Celebrating the 200th birthday of iconic Devon author Charles Kingsley
PUBLISHED: 10:37 11 June 2019 | UPDATED: 15:12 11 June 2019
STEVE ROBERTS celebrates the life of one of Devon's most famous sons on the 200th anniversary of his birth
He was a polymath, a mate of Charles Darwin, chaplain to the Queen, a famous novelist…and was born in Devon. And his name was Charles Kingsley.
Born 200 years ago on 12 June, 1819, Kingsley emerged into the world at Holne vicarage, Dartmoor. It was Devon where Charles imbibed nature study and geology and became fascinated by the world about him.
Between 1831-36 we know that he was in Clovelly, where his father (another Charles) was curate, then rector, and where the Kingsley Museum can be found among the cobbles today. It must have been a picturesque childhood.
Although he moved away, Charles would never lose his love of North Devon, in particular, and would enjoy describing its landscape in his writing.
Cambridge beckoned when he was a late teen, an institution he'd return to as Professor of Modern History. Thoughts of entering the legal profession were abandoned, meanwhile, in favour of religion.
In his mid-20s, Kingsley headed for Eversley, Hampshire, where he became curate, or vicar's assistant (1842), then rector in 1844. For Kingsley this proved to be 'Dunroamin' (but not quite as he returned to Clovelly and North Devon repeatedly for literary inspiration). He also married in 1844, to Frances Grenfell.
Kingsley showed he was no 'one trick pony' when he began being published, starting with the poem The Saint's Tragedy (1848), which was followed by influential social novels.
Kingsley was an accomplished poet, but his prose would make a greater impression on the world. It must have given him much to discuss with Tennyson, when he visited him on the Isle of Wight.
Kingsley regarded himself as a Christian Socialist and therefore immersed himself in schemes to improve the lot of the labouring poor.
Heavily influenced by F.D. Maurice (1805-72), who argued that the church should address social issues, Charles became a founder member of the Christian Socialist Movement, which sought to temper the worst aspects of industrialisation through ethical initiatives based on Christianity. Kingsley would write his social reform tracts under the pseudonym Parson Lot.
Some of Kingsley's pet hobbyhorses were adult education (self-improvement), enhanced sanitation and the Co-operative movement. This was religion with a bit of clout (or 'muscular Christianity' as it was also termed).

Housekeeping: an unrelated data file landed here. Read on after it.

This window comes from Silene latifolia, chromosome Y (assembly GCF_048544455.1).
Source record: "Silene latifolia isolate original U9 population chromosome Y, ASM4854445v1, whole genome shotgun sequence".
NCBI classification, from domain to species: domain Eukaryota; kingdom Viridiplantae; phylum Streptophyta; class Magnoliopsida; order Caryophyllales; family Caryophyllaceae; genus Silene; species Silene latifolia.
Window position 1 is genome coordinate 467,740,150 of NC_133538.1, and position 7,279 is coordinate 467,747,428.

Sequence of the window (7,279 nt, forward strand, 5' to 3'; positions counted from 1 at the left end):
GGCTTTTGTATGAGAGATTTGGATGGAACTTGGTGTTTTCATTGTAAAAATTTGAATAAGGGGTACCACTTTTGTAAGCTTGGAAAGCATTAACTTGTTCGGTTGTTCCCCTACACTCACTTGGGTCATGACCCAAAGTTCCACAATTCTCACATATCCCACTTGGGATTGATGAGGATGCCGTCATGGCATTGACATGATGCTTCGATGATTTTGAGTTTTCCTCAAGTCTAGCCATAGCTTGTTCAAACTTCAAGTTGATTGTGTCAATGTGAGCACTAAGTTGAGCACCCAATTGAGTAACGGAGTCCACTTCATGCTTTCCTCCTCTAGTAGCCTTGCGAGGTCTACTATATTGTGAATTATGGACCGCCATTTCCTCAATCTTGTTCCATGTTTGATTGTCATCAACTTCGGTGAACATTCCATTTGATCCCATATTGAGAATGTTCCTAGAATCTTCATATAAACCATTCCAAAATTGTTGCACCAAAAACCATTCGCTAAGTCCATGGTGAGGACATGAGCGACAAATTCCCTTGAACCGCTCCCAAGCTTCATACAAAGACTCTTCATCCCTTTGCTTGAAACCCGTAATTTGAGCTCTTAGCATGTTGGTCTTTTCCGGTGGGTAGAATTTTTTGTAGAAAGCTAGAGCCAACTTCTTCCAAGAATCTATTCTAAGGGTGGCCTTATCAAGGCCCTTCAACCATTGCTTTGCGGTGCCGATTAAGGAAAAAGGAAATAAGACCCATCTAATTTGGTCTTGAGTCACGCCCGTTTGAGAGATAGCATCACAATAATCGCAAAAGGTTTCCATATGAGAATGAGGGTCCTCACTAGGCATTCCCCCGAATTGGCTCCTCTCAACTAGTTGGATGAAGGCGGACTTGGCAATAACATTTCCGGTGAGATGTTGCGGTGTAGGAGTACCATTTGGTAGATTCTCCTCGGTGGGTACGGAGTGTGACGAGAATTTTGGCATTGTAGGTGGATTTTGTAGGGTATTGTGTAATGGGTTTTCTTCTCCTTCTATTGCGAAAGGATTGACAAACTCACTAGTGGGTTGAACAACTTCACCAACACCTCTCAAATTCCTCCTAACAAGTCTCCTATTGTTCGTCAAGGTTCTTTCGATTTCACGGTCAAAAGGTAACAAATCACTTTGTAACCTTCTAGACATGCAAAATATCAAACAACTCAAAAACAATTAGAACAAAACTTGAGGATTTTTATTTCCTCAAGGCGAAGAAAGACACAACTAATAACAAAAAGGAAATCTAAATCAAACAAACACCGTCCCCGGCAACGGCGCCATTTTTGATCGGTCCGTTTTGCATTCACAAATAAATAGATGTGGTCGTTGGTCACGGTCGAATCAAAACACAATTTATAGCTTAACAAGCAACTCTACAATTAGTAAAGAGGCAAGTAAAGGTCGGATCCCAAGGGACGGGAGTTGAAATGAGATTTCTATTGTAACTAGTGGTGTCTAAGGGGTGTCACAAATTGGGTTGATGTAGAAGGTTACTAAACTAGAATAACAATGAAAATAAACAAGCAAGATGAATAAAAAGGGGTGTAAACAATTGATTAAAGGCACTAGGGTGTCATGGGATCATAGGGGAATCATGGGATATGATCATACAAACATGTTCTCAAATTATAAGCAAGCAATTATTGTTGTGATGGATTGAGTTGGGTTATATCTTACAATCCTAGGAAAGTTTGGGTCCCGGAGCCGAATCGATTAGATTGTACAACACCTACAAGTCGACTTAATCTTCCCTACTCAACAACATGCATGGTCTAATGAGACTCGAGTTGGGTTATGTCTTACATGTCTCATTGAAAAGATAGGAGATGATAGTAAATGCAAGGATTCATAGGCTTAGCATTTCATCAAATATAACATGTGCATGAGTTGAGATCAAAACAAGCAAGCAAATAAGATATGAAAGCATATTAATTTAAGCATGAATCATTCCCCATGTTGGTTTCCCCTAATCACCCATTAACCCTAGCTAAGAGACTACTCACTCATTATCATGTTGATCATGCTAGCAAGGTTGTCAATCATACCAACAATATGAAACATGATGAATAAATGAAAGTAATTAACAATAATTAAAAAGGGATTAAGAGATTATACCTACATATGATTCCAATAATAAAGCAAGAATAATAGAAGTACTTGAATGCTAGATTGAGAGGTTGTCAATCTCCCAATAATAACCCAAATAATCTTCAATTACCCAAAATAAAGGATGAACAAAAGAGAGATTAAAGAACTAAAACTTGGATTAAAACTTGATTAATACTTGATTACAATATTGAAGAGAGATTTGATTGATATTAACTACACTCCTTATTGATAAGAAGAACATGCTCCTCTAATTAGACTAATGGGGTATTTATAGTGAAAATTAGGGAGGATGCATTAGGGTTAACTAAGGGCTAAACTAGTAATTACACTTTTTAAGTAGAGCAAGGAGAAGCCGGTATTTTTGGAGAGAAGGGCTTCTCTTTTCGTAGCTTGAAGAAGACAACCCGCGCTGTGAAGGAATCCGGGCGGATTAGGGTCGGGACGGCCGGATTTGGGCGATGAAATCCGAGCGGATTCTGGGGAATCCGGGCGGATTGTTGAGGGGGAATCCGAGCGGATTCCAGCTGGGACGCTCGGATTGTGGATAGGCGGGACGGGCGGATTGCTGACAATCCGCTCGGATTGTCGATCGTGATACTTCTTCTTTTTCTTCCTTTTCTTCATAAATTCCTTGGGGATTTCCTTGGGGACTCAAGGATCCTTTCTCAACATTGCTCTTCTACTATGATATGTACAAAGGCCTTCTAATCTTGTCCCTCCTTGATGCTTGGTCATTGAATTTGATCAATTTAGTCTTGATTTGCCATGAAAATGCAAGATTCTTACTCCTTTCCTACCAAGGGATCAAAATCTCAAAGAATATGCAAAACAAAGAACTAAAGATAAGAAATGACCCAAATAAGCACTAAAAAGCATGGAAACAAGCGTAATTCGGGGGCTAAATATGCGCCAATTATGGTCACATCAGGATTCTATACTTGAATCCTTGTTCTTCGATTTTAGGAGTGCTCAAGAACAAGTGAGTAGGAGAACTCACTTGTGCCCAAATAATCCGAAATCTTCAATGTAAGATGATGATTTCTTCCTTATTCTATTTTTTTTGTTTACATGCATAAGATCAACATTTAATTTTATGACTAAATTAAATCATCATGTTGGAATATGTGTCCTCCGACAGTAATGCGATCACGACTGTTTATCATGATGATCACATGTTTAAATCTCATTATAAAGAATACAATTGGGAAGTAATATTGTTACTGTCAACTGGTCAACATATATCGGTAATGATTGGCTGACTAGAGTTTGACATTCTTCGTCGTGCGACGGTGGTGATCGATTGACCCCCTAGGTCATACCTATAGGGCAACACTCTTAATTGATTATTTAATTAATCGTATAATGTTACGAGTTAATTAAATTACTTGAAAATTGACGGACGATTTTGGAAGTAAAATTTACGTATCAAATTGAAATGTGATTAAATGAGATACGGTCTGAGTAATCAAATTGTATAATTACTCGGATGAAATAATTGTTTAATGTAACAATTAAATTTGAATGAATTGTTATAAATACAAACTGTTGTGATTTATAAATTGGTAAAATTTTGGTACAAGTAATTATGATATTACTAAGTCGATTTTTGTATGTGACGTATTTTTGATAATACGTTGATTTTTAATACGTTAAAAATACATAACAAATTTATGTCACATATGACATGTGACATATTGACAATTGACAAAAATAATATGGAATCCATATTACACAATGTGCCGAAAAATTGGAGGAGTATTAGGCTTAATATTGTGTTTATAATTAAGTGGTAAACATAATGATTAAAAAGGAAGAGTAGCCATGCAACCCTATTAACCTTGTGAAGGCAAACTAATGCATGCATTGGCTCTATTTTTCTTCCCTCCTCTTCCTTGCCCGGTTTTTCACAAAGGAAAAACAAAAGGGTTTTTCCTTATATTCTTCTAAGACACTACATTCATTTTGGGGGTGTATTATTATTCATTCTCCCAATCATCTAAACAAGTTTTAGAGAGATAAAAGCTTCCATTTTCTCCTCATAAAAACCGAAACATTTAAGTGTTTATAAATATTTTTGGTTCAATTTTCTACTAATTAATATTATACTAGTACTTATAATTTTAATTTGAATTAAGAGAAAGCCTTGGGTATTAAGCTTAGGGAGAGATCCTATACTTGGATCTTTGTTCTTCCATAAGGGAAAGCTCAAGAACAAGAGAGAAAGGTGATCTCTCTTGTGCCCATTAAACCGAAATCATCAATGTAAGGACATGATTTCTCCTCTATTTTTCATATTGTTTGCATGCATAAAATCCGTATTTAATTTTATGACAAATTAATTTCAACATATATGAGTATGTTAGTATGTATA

Some of Charles' writing betrayed his anti-Catholic bias and fear that England might be slipping insidiously back in that direction, something that felt 'clear and present' thanks to the Oxford Movement (a Catholic revival within the Church of England).
This led to a spat with John Henry (Cardinal) Newman, an Anglican priest who went on to become a Catholic Cardinal. Whatever Kingsley's religious views, his heart was humanitarian; you'd only need to read some of his published sermons to establish that.
The literary works kept on coming though. Westward Ho! (1855) was a tale of Elizabethan England with a Devonian title, but also a saga where English Protestantism faced off against Spanish Catholicism.
Kingsley's beliefs shone through in his literature. His writing also shaped the part of the world he came from. Not only was the village of Westward Ho! named from a novel, but Kingsley's tome also inspired the building of a short-lived railway, the Bideford, Westward Ho! and Appledore Railway (1901-17), which was developed to serve a peninsula experiencing a Victorian tourist boom thanks to CK's writing.
Aptly, considering the impact the novel had, it was written in the area (reputedly at today's Kingsley Cottage, Clovelly and early 19th century Northdown Hall, Bideford), although Kingsley himself did not appear to like what Westward Ho! became. Hereward the Wake (1866), one of his later novels, focused on Anglo-Saxon resistance to the Norman yoke, 800 years on from 1066.
The work Kingsley's most remembered for, however, is his fairy tale, The Water Babies (1863), which was written for his youngest son, whilst he was staying in Clovelly.
Here he combined his earnest concern over sanitary reform with his interest in natural history and the theory of evolution: he was a friend and correspondent of Charles Darwin (1809-82).
Kingsley was the leading figure in a literary family (two brothers, a sister and a niece were also published). He died in January 1875 following a punishing tour of the United States. He was 55.
Ten Kingsley facts
- The Kingsley family (clergymen and soldiers) came originally from Cheshire.
- Charles' brother, George Henry (1827-92), wrote books on sport and travel.
- Another brother, Henry (1830-76), lived in Australia and wrote novels of Australian life.
- Mary, Charles' sister (1852-1931), married the rector of Clovelly, and wrote novels.
- Mary Henrietta, Charles' niece (1862-1900), was a travel writer and adventurer.
- Kingsley wrote 'social-problem' novels (à la Dickens), historical romance and children's fiction.
- Charles enjoyed 'yomping' across Exmoor, sometimes managing 20 miles in a day.
- By 1897 Kingsley's swashbuckling Westward Ho! had been reprinted 38 times.
- Charles Kingsley is buried at Eversley, Hampshire, not Westminster Abbey as some think.
- It is believed that comic novelist Kingsley Amis (1922-95) was named after Charles Kingsley.
The bicentenary in Clovelly
Charles Kingsley's bicentenary will be celebrated in Clovelly between 12-16 June with a host of activities, talks, workshops, exhibitions, plus live themed music and street entertainment.
The Clovelly Gardening Group will celebrate Kingsley with plants and colour schemes for The Water Babies and his other inspirations.
There will also be colourful displays of yarn bombing.
Kingsley is commemorated with a plaque in All Saints' Church, Clovelly.